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While studying a Rails application I saw statements like:


Can anyone tell me if there any major difference between them? Or, are all fetching parameters only and can I use them interchangeably?

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3 Answers

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I don't think this is something official. However there's a parameters method on the current request object. See request.parameters in a controller action.


Using the params[:user_id] is the same as calling request.parameters[:user_id]. Also params[:user_id] is the same as params["user_id"]. See HashWithIndifferentAccess.

I am not sure if that's just a typo on your part, but params[:user_id] and params["userid"] are not the same, even with HashWithIndifferentAccess. The _ won't just go away so they can hold different values.

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No, you need to look at the context in which each one is used. params is the normal parameter hash made available to methods in your controllers. It contains the parameters passed in as part of the request as GET or POST params.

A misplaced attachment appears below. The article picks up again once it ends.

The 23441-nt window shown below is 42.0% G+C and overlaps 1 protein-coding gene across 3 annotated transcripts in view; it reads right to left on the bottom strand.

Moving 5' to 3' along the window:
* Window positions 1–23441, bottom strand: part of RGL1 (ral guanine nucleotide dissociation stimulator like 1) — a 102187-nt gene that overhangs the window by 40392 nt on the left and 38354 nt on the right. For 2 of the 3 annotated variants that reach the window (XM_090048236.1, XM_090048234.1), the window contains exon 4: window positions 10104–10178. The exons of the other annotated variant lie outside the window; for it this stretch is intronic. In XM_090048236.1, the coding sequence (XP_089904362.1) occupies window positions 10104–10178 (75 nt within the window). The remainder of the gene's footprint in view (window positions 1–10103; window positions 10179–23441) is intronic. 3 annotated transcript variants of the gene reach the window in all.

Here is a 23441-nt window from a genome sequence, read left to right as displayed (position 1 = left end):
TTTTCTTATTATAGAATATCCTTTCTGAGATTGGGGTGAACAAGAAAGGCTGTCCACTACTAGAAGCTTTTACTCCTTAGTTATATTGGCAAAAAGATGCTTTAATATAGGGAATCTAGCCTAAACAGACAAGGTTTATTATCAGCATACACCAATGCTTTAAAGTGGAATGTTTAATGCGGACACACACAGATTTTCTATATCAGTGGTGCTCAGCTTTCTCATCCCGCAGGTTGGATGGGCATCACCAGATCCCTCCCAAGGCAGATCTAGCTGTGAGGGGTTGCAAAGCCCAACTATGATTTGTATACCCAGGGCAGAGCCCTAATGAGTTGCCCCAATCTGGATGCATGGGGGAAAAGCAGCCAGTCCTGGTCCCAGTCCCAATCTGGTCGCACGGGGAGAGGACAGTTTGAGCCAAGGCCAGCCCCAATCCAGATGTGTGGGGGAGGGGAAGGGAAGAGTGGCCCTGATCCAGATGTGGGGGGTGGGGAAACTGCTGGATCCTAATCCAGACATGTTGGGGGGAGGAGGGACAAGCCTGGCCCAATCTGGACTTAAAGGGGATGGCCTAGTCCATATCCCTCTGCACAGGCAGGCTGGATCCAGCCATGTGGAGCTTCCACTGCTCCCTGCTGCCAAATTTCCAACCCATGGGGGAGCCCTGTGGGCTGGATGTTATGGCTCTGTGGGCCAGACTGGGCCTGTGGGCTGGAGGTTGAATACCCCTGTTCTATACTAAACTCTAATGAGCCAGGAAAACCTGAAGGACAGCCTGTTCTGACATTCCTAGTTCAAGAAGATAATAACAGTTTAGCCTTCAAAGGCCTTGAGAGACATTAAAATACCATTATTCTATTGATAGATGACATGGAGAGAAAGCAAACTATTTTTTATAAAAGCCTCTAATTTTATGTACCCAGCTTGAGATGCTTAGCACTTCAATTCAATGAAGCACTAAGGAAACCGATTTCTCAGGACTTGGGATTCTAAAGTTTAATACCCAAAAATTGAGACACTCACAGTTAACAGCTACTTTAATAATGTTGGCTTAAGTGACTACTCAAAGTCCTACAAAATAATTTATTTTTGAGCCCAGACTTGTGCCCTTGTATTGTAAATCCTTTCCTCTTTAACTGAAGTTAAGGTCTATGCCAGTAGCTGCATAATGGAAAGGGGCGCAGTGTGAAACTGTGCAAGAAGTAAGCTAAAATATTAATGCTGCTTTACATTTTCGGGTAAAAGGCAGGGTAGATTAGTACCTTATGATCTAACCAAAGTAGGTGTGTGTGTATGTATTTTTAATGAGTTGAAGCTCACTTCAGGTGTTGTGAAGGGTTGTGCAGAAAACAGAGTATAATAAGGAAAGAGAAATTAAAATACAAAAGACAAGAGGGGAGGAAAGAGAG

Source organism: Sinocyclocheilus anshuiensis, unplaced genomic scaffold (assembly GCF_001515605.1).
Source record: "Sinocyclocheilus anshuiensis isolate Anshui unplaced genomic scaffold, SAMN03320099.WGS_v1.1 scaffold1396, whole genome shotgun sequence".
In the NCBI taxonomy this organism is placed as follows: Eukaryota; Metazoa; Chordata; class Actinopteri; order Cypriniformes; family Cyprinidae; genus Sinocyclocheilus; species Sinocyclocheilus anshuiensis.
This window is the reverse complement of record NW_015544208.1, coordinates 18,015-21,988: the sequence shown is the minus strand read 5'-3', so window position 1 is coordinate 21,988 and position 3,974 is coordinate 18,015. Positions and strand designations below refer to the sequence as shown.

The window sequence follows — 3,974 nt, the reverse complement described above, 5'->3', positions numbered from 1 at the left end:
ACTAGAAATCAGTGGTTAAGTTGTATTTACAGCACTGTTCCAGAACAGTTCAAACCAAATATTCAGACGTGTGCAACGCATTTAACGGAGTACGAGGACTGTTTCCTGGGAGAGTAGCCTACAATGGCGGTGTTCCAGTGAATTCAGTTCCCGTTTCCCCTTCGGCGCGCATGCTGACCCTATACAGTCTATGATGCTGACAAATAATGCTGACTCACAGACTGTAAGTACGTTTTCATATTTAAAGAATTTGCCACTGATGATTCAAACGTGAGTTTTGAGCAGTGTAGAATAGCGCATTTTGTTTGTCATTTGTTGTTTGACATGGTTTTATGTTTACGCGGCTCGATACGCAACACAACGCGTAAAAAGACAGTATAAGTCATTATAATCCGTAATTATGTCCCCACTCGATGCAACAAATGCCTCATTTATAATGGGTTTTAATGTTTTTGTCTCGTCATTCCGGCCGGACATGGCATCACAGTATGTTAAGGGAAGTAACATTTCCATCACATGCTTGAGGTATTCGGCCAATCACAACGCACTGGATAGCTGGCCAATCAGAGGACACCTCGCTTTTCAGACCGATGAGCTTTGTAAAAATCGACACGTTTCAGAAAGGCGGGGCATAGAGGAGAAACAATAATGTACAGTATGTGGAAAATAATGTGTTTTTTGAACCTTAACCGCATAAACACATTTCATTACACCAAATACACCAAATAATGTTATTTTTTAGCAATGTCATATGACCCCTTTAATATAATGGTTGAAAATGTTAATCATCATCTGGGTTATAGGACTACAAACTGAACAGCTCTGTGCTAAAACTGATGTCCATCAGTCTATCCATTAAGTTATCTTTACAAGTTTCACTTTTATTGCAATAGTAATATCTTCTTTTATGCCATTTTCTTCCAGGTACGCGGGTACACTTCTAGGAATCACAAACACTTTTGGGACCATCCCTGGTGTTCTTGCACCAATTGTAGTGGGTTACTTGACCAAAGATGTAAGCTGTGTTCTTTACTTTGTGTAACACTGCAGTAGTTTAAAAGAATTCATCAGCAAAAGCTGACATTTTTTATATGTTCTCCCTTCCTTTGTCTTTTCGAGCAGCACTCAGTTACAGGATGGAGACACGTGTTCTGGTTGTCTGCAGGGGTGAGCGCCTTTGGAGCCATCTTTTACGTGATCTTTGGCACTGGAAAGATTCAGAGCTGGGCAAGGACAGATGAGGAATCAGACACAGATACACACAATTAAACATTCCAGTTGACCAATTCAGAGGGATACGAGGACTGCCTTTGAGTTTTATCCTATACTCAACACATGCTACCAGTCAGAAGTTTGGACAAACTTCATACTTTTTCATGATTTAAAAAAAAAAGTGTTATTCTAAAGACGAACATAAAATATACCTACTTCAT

So, given the following URL:


The params[:user_id] would contain the value 13.

If the URL instead was:


You would need to use params[:userid] to get the value. So it all comes down to the way the URLs are made for the different controllers.

There's a third way, where you can map parts of the URL itself to params in the routes into your application. See config/routes.rb in your application. For instance with the following route:

match '/user/:user_id' => 'users#show'

You could pass in an URL like this:


And in your UsersController.show method you could access the user id by using params[:user_id] like normal.

The parameter hash is most likely a local copy of or reference to the params hash in a helper method or something.

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params and parameters are the same. They return both GET and POST parameters in a single hash.

There is no such a thing as parameter.

ref: rails api

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It might be a regular local hash. –  Sergio Tulentsev Dec 26 '12 at 12:49
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